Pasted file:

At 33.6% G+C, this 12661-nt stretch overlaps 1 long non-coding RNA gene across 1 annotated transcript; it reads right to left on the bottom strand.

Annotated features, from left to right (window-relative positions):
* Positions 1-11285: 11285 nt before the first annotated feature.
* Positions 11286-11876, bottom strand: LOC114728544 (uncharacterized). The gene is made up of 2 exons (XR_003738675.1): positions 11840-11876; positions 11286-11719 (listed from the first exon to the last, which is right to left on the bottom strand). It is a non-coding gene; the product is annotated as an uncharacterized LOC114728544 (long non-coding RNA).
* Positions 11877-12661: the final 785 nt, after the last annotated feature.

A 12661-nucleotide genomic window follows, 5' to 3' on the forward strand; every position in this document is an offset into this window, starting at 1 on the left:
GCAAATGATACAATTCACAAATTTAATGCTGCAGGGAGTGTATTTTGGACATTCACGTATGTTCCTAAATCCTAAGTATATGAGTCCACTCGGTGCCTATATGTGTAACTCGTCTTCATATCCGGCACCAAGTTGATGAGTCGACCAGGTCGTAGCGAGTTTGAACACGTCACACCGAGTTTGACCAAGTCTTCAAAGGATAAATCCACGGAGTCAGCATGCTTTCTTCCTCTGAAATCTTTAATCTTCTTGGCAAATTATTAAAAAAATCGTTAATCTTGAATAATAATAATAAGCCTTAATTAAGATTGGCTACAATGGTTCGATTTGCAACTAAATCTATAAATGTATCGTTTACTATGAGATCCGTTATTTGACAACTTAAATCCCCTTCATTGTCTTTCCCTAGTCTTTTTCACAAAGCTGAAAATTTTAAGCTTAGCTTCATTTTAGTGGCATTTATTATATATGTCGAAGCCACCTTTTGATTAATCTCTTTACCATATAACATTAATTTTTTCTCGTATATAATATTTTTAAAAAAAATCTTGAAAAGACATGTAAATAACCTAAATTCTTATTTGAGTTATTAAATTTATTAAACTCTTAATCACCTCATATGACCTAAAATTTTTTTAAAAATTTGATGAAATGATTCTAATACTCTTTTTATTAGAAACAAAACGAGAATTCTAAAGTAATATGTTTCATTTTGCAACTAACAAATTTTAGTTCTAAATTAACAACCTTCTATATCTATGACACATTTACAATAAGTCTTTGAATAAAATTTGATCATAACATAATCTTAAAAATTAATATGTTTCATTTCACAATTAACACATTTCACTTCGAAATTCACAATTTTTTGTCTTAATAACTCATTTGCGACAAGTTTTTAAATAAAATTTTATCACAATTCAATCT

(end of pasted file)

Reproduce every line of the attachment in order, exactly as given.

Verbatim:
At 33.6% G+C, this 12661-nt stretch overlaps 1 long non-coding RNA gene across 1 annotated transcript; it reads right to left on the bottom strand.

Annotated features, from left to right (window-relative positions):
* Positions 1-11285: 11285 nt before the first annotated feature.
* Positions 11286-11876, bottom strand: LOC114728544 (uncharacterized). The gene is made up of 2 exons (XR_003738675.1): positions 11840-11876; positions 11286-11719 (listed from the first exon to the last, which is right to left on the bottom strand). It is a non-coding gene; the product is annotated as an uncharacterized LOC114728544 (long non-coding RNA).
* Positions 11877-12661: the final 785 nt, after the last annotated feature.

A 12661-nucleotide genomic window follows, 5' to 3' on the forward strand; every position in this document is an offset into this window, starting at 1 on the left:
GCAAATGATACAATTCACAAATTTAATGCTGCAGGGAGTGTATTTTGGACATTCACGTATGTTCCTAAATCCTAAGTATATGAGTCCACTCGGTGCCTATATGTGTAACTCGTCTTCATATCCGGCACCAAGTTGATGAGTCGACCAGGTCGTAGCGAGTTTGAACACGTCACACCGAGTTTGACCAAGTCTTCAAAGGATAAATCCACGGAGTCAGCATGCTTTCTTCCTCTGAAATCTTTAATCTTCTTGGCAAATTATTAAAAAAATCGTTAATCTTGAATAATAATAATAAGCCTTAATTAAGATTGGCTACAATGGTTCGATTTGCAACTAAATCTATAAATGTATCGTTTACTATGAGATCCGTTATTTGACAACTTAAATCCCCTTCATTGTCTTTCCCTAGTCTTTTTCACAAAGCTGAAAATTTTAAGCTTAGCTTCATTTTAGTGGCATTTATTATATATGTCGAAGCCACCTTTTGATTAATCTCTTTACCATATAACATTAATTTTTTCTCGTATATAATATTTTTAAAAAAAATCTTGAAAAGACATGTAAATAACCTAAATTCTTATTTGAGTTATTAAATTTATTAAACTCTTAATCACCTCATATGACCTAAAATTTTTTTAAAAATTTGATGAAATGATTCTAATACTCTTTTTATTAGAAACAAAACGAGAATTCTAAAGTAATATGTTTCATTTTGCAACTAACAAATTTTAGTTCTAAATTAACAACCTTCTATATCTATGACACATTTACAATAAGTCTTTGAATAAAATTTGATCATAACATAATCTTAAAAATTAATATGTTTCATTTCACAATTAACACATTTCACTTCGAAATTCACAATTTTTTGTCTTAATAACTCATTTGCGACAAGTTTTTAAATAAAATTTTATCACAATTCAATCT